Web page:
INTERVIEW: Cage The Elephant | NARC. | Reliably Informed | Music and Creative Arts News for Newcastle and the North East

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Kentucky alt. rockers Cage The Elephant’s fourth studio album, Tell Me I’m Pretty, hints that the group have polished up a little since the raw punk concept which launched them in 2008. Upon repeated listens however, it’s obvious that the anarchy never died, it’s just not screaming in your face anymore.

For the band’s new release, they worked alongside The Black Keys’ Dan Auerbach on production duties, and discovered that the processes of the modern music wonder were particularly conducive to their rebellious streak, although the new record was approached with an emotional and more sentimental outlook, as frontman Matt Schultz explains. “Working with Dan was very different. With Jay [Joyce, the band’s producer for previous records], he spent very little time prior to you going in the studio. He spent a lot of time, especially with Melaphobia, putting all the songs under a microscope.” Whilst Auerbach’s technique seems to differ. “On this record we spent more time focussing on the sonic scape of the record and creating a classic sound, Dan has his finger on the pulse with that.”

Matt insists that Tell Me I’m Pretty is an album of discovery and exploration. “A lot of the record was focussed on intensity, but intensity that was restrained. In everyday life we’re constantly restraining ourselves and our true feelings and where we are.”

Instrumentally, tracks such as Cry Baby and Too Late To Say Goodbye hold an unmistakable Auerbach influence; a magical concoction of astounding percussion, lush guitar and dreamy vocals. “Dan has a really special gift at keeping you from overthinking things and standing in your own way, he was great at helping us strip things back. I think on this record it was more focussed on trying to be honest, but not only honest in content but also honest in the way that you might present it when having a conversation with somebody.”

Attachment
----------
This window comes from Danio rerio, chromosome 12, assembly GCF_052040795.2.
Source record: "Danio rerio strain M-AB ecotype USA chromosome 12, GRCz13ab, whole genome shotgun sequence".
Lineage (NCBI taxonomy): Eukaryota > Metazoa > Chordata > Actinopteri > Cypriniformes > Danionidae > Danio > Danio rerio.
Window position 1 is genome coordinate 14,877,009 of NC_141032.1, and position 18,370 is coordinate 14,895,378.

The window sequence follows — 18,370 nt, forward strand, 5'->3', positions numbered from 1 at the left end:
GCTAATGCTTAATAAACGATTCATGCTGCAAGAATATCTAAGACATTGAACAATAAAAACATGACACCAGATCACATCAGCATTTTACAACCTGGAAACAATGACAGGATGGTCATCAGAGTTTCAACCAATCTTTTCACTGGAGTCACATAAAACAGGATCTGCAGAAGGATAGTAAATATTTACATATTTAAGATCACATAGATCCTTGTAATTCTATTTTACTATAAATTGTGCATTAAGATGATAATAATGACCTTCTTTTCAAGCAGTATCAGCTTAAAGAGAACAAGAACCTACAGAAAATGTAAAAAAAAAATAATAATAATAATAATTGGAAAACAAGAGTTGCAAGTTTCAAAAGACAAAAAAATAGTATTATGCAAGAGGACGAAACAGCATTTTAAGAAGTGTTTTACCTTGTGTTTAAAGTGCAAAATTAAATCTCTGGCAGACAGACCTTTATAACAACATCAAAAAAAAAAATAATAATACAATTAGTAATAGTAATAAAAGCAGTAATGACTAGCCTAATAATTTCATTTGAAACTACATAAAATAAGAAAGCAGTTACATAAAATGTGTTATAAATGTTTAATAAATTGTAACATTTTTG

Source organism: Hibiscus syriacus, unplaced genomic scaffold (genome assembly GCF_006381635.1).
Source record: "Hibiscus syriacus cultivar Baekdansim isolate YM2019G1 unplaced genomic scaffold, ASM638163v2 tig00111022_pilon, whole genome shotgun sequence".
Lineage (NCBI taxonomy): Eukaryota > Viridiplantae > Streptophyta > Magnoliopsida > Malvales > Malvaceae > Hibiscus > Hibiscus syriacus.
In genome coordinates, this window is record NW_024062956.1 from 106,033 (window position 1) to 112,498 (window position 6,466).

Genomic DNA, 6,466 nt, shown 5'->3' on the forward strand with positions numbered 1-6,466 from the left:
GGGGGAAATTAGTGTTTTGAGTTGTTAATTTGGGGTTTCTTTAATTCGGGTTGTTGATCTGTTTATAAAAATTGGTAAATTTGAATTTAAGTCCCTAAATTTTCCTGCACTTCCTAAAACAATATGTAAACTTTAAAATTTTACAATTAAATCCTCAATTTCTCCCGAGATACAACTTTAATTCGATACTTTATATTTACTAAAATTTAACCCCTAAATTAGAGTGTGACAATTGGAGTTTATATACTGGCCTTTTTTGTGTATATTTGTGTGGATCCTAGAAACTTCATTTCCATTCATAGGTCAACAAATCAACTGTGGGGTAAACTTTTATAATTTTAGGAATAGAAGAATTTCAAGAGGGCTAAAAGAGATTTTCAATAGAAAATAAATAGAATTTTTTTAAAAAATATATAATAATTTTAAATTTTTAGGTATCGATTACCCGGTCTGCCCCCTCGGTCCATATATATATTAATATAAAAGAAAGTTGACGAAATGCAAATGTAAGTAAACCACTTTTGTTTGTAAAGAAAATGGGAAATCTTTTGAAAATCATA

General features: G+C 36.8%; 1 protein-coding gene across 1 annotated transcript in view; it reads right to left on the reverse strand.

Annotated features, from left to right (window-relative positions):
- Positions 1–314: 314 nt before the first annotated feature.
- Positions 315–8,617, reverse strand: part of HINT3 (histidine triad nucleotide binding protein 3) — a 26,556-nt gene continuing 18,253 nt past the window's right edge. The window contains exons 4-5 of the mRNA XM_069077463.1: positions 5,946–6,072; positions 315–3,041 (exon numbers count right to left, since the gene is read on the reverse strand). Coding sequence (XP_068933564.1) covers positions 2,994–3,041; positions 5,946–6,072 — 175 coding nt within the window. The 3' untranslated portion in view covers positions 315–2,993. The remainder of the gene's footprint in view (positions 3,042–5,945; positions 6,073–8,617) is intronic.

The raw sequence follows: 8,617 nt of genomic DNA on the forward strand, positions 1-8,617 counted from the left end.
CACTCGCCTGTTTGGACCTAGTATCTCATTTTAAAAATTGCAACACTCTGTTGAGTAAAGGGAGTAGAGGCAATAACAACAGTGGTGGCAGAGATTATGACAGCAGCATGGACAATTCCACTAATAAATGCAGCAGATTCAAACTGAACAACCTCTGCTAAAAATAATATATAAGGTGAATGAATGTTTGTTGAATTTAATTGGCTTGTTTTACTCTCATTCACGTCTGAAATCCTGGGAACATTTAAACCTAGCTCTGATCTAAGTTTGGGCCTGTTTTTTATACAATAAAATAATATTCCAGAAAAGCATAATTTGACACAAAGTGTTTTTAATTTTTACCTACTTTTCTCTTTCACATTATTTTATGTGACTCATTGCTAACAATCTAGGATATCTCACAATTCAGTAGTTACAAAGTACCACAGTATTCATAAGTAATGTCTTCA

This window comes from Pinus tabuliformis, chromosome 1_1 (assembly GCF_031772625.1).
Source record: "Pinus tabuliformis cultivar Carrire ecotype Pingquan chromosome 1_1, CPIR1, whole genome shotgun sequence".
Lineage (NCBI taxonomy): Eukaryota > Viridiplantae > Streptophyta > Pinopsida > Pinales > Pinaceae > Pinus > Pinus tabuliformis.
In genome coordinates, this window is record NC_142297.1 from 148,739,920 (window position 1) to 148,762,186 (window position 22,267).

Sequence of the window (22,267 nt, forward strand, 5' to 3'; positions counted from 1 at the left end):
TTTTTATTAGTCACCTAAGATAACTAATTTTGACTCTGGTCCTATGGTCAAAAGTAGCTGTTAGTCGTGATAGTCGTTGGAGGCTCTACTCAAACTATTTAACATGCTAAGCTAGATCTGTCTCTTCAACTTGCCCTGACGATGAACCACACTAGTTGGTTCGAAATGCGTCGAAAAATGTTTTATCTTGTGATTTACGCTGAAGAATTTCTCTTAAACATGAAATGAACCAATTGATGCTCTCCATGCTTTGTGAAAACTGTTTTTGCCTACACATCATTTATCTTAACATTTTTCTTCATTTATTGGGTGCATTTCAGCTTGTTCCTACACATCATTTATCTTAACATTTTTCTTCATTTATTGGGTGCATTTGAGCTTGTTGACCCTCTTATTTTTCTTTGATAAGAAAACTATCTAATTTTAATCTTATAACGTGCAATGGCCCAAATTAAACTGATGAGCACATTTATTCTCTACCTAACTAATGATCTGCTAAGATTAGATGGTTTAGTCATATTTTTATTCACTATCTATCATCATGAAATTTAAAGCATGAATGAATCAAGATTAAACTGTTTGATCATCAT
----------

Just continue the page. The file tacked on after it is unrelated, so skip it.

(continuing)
Critically, the album has also been noted as being nostalgic. “I think on this record it was about looking back and trying to spend time with things that are less than desirable.

“In the world of creativity there’s a suspension of disbelief, you’re given this opportunity to be as outrageous as you feel on the inside, but it can be a dangerous allowance…”

I asked Schultz what it is within him that makes him feel the need to create. “We’re already thinking about the next album, we’re probably just going to repeat the cycle and make more albums until we don’t have that drive in us anymore.” He says. “I’ve been super obsessed with Rodrigo Amarante and Devendra Banhart. There’s so many artists I look at now and they make me wish when I was younger I hadn’t put so much stock in persona. Over the years I kind of smelled the bullshit. When you’re writing just to be considered artistic or poetic, you kill everything that’s great about the creative process. I’m just glad we survived the years, and now we’ve had the opportunity to do something that’s a little more honest for ourselves and our audience.”

Music has been instilled in Schultz from an early age, despite a somewhat unusual upbringing growing up on a commune. “It was just a little community, not this whole ‘drink the magic Kool­aid’ type of deal.” He says, admitting that his upbringing offered experiences that most suburban kids wouldn’t encounter. “We really struggled financially, one of the things the kids in the neighbourhood liked to do was to dig around the trash. We found a drum kit one day in the garbage, we couldn’t believe it! We took it upstairs, my mom was mortified but my dad was like ‘awwwesome!’ We just had the bass drum, no snare or anything and we played with coat hangers. I was terrible! My dad never wanted me to get lessons, he thought that if I could get really good at technically being really bad then I’d be really original. He would always encourage us to figure things out on our own.”

Despite a less than normal upbringing, it’s clear that Schultz’ musical flair and his band’s drive for success has produced a well-rounded and forward-thinking talent. So if he could go back to his younger self, what would he tell him now? “Stop being an asshole!” He states in an assertive tone. “But then, I’ll probably think the same thing in ten years. I see more and more of how much I was led by my idea of how a person is supposed to be, and even today how people stereotype themselves and live their entire life under a haircut. It’s no way to live at all.”

Cage The Elephant play Newcastle’s Riverside on Monday 15th February.

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